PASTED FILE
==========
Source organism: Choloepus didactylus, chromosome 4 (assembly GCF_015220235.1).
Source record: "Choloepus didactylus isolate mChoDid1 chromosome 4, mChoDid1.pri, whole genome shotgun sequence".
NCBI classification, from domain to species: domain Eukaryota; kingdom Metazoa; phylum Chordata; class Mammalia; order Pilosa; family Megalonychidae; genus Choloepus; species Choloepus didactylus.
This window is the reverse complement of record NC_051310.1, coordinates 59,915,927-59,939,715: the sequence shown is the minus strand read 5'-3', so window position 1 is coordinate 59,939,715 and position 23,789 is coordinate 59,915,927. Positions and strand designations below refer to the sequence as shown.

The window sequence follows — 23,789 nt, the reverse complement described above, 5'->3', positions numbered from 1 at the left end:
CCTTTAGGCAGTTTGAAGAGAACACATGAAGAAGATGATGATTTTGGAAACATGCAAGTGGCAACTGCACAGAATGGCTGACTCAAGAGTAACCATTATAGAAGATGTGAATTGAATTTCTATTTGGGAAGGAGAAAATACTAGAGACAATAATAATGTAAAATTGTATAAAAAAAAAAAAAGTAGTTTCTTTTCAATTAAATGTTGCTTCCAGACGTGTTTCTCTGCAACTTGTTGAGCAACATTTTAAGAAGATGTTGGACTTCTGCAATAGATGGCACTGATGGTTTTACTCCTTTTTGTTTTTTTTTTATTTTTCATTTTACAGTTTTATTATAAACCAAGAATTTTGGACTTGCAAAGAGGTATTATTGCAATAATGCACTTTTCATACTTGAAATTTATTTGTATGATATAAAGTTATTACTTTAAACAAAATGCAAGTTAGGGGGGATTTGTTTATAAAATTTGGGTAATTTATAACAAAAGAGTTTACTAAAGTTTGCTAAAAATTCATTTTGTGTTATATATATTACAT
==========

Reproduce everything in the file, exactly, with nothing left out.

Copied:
Source organism: Choloepus didactylus, chromosome 4 (assembly GCF_015220235.1).
Source record: "Choloepus didactylus isolate mChoDid1 chromosome 4, mChoDid1.pri, whole genome shotgun sequence".
NCBI classification, from domain to species: domain Eukaryota; kingdom Metazoa; phylum Chordata; class Mammalia; order Pilosa; family Megalonychidae; genus Choloepus; species Choloepus didactylus.
This window is the reverse complement of record NC_051310.1, coordinates 59,915,927-59,939,715: the sequence shown is the minus strand read 5'-3', so window position 1 is coordinate 59,939,715 and position 23,789 is coordinate 59,915,927. Positions and strand designations below refer to the sequence as shown.

The window sequence follows — 23,789 nt, the reverse complement described above, 5'->3', positions numbered from 1 at the left end:
CCTTTAGGCAGTTTGAAGAGAACACATGAAGAAGATGATGATTTTGGAAACATGCAAGTGGCAACTGCACAGAATGGCTGACTCAAGAGTAACCATTATAGAAGATGTGAATTGAATTTCTATTTGGGAAGGAGAAAATACTAGAGACAATAATAATGTAAAATTGTATAAAAAAAAAAAAAGTAGTTTCTTTTCAATTAAATGTTGCTTCCAGACGTGTTTCTCTGCAACTTGTTGAGCAACATTTTAAGAAGATGTTGGACTTCTGCAATAGATGGCACTGATGGTTTTACTCCTTTTTGTTTTTTTTTTATTTTTCATTTTACAGTTTTATTATAAACCAAGAATTTTGGACTTGCAAAGAGGTATTATTGCAATAATGCACTTTTCATACTTGAAATTTATTTGTATGATATAAAGTTATTACTTTAAACAAAATGCAAGTTAGGGGGGATTTGTTTATAAAATTTGGGTAATTTATAACAAAAGAGTTTACTAAAGTTTGCTAAAAATTCATTTTGTGTTATATATATTACAT